Climate and Energy News Roundup 2/1/2019

Policy and Politics

Rep. Alexandria Ocasio-Cortez (D-N.Y.) and Sen. Ed Markey (D-Mass.) are planning to unveil legislation for a Green New Deal (GND) in the coming days.  Atlantic staff writer Robinson Meyer explained why the “task is enormous, and the path is narrow” to passing the GND through Congress.  Dana Nuccitelli expressed concern about some aspects of the letter sent to Congress by 626 organizations urging lawmakers to consider a number of principles when crafting climate legislation like the GND.  Last week I included articles about AOC’s 12-year deadline comment.  This week Joe Romm explained where it came from.  The 2018 midterms saw several green-minded governors either elected for the first time or reelected.  David Roberts reviewed their early actions on climate change at Vox.  The nation’s intelligence community warned in its annual assessment of worldwide threats that climate change poses risks to global stability because it is “likely to fuel competition for resources, economic distress, and social discontent through 2019 and beyond.”

Acting EPA chief Andrew Wheeler put eight new members on the agency’s main board of external science advisers, including John Christy, an atmospheric science professor at the University of Alabama, Huntsville.  Christy is an outspoken climate skeptic who argues that the climate is less sensitive to greenhouse gas emissions than the scientific consensus has found.  Federal Energy Regulatory Commissioner Cheryl LaFleur says she will not seek a third term after being told by Senate leaders she would not be renominated.  Bill Gates is making the rounds on Capitol Hill to persuade Congress to spend billions of dollars over the next decade for pilot projects to test new designs for nuclear power reactors.  The Navy is considering erecting a 14-foot flood wall around the Washington Navy Yard to protect it from rising sea levels.  A series of new reports shows how climate change is intertwined with the world’s worsening health, and suggests changes in the global food production system.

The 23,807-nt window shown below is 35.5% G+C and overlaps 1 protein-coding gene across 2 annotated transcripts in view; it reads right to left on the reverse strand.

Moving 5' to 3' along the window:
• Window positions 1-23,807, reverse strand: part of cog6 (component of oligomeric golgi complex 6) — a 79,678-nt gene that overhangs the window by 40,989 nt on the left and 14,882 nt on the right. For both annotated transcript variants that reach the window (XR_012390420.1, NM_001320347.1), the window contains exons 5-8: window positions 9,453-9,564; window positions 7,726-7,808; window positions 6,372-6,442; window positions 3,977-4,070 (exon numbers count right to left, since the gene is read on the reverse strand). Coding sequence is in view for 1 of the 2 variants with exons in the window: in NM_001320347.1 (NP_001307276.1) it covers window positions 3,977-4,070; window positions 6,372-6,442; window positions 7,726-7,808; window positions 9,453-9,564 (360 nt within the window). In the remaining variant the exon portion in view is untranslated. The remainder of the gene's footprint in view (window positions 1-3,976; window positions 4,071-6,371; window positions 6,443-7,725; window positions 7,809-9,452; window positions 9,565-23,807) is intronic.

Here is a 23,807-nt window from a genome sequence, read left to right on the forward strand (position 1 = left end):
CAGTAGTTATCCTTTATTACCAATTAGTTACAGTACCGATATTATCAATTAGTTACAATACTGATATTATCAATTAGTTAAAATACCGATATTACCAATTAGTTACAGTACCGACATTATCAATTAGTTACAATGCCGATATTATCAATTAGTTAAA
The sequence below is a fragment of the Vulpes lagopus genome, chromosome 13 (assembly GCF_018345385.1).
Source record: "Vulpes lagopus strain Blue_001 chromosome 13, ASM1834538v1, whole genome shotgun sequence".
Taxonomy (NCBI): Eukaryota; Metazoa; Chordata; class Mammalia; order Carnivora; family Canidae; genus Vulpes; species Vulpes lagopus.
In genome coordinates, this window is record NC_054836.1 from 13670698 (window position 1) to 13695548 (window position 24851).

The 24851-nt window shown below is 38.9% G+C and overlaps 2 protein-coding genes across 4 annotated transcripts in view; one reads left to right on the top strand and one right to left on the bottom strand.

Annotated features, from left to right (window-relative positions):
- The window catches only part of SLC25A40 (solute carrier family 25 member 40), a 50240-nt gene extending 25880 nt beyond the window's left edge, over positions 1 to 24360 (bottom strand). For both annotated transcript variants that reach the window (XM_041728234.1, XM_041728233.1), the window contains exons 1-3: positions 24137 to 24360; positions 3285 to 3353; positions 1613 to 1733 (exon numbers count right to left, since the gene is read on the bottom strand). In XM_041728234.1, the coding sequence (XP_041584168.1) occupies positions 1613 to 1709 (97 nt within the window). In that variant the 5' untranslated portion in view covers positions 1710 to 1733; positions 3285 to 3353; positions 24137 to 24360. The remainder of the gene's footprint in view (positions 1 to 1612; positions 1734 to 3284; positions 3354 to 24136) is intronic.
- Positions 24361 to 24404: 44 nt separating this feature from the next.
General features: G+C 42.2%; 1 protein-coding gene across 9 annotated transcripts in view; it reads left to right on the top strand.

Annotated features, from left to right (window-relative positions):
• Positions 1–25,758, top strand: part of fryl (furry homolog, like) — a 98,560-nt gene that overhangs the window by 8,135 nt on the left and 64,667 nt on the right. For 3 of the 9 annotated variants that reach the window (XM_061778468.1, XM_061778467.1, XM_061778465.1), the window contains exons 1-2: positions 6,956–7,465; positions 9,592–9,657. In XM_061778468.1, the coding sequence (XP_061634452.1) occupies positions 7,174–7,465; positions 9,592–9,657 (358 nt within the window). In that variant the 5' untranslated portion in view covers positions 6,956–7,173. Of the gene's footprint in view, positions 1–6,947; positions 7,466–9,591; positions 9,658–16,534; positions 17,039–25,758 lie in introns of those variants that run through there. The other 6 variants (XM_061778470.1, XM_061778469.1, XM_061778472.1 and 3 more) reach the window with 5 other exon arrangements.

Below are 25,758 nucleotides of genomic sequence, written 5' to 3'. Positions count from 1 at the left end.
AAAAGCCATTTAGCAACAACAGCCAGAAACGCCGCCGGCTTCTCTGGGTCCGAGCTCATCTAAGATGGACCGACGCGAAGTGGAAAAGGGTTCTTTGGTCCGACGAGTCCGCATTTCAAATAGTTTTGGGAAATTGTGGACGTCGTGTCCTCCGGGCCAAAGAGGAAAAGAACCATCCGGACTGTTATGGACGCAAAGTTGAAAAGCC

The Energy Information Administration issued its Annual Energy Outlook on January 24, but Dan Gearino argued that its projections underestimate both the rate at which coal will decline and the rate at which wind power will grow.  The gap between Canada’s proposed climate efforts and its 2030 Paris Agreement target has grown even wider in the last year.  A report from the N.C. Clean Energy Technology Center found that 47 states and the District of Columbia took some type of distributed solar policy action during 2018.

The Virginia Department of Environmental Quality will host “Brightfields 2019 — Virginia”, a solar energy development conference, April 9-10 at the Virginia Museum of History & Culture in Richmond.  The Fourth Circuit Court of Appeals on Tuesday stayed a previous court decision against Forest Service permits that allowed construction of the Atlantic Coast Pipeline (ACP) across national forests and the Appalachian Trail.  A bill designed to wean Virginia’s electricity sector off of fossil fuels failed on a partisan vote in the state House of Delegates late Thursday afternoon.  Another piece of legislation advancing through the General Assembly would add new restrictions on Dominion Energy’s ability to pass along costs of transporting gas from the ACP to its Virginia-based power stations.